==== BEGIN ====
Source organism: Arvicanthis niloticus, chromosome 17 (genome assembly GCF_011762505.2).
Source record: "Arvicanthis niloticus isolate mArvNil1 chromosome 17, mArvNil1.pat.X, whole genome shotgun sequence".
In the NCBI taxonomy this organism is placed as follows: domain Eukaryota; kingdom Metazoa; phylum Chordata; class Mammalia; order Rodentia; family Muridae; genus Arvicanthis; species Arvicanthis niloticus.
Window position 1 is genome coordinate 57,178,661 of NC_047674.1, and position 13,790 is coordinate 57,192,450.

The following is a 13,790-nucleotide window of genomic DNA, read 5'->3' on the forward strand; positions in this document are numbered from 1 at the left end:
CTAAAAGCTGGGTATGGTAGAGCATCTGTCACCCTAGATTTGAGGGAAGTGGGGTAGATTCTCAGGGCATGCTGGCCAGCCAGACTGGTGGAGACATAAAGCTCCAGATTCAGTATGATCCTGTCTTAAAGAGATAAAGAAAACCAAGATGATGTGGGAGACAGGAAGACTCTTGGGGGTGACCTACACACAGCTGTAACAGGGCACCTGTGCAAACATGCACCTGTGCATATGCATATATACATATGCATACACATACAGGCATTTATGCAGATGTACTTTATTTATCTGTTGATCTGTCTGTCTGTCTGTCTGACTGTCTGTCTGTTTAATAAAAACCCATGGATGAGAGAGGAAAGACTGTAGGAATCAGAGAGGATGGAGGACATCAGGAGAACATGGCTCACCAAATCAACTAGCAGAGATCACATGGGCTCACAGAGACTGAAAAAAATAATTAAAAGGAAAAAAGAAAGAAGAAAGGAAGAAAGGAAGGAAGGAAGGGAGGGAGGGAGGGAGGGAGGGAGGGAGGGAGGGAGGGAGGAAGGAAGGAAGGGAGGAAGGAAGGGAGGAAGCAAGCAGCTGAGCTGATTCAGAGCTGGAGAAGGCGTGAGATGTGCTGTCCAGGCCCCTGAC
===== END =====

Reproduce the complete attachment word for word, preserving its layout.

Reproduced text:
Source organism: Arvicanthis niloticus, chromosome 17 (genome assembly GCF_011762505.2).
Source record: "Arvicanthis niloticus isolate mArvNil1 chromosome 17, mArvNil1.pat.X, whole genome shotgun sequence".
In the NCBI taxonomy this organism is placed as follows: domain Eukaryota; kingdom Metazoa; phylum Chordata; class Mammalia; order Rodentia; family Muridae; genus Arvicanthis; species Arvicanthis niloticus.
Window position 1 is genome coordinate 57,178,661 of NC_047674.1, and position 13,790 is coordinate 57,192,450.

The following is a 13,790-nucleotide window of genomic DNA, read 5'->3' on the forward strand; positions in this document are numbered from 1 at the left end:
CTAAAAGCTGGGTATGGTAGAGCATCTGTCACCCTAGATTTGAGGGAAGTGGGGTAGATTCTCAGGGCATGCTGGCCAGCCAGACTGGTGGAGACATAAAGCTCCAGATTCAGTATGATCCTGTCTTAAAGAGATAAAGAAAACCAAGATGATGTGGGAGACAGGAAGACTCTTGGGGGTGACCTACACACAGCTGTAACAGGGCACCTGTGCAAACATGCACCTGTGCATATGCATATATACATATGCATACACATACAGGCATTTATGCAGATGTACTTTATTTATCTGTTGATCTGTCTGTCTGTCTGTCTGACTGTCTGTCTGTTTAATAAAAACCCATGGATGAGAGAGGAAAGACTGTAGGAATCAGAGAGGATGGAGGACATCAGGAGAACATGGCTCACCAAATCAACTAGCAGAGATCACATGGGCTCACAGAGACTGAAAAAAATAATTAAAAGGAAAAAAGAAAGAAGAAAGGAAGAAAGGAAGGAAGGAAGGGAGGGAGGGAGGGAGGGAGGGAGGGAGGGAGGGAGGGAGGAAGGAAGGAAGGGAGGAAGGAAGGGAGGAAGCAAGCAGCTGAGCTGATTCAGAGCTGGAGAAGGCGTGAGATGTGCTGTCCAGGCCCCTGAC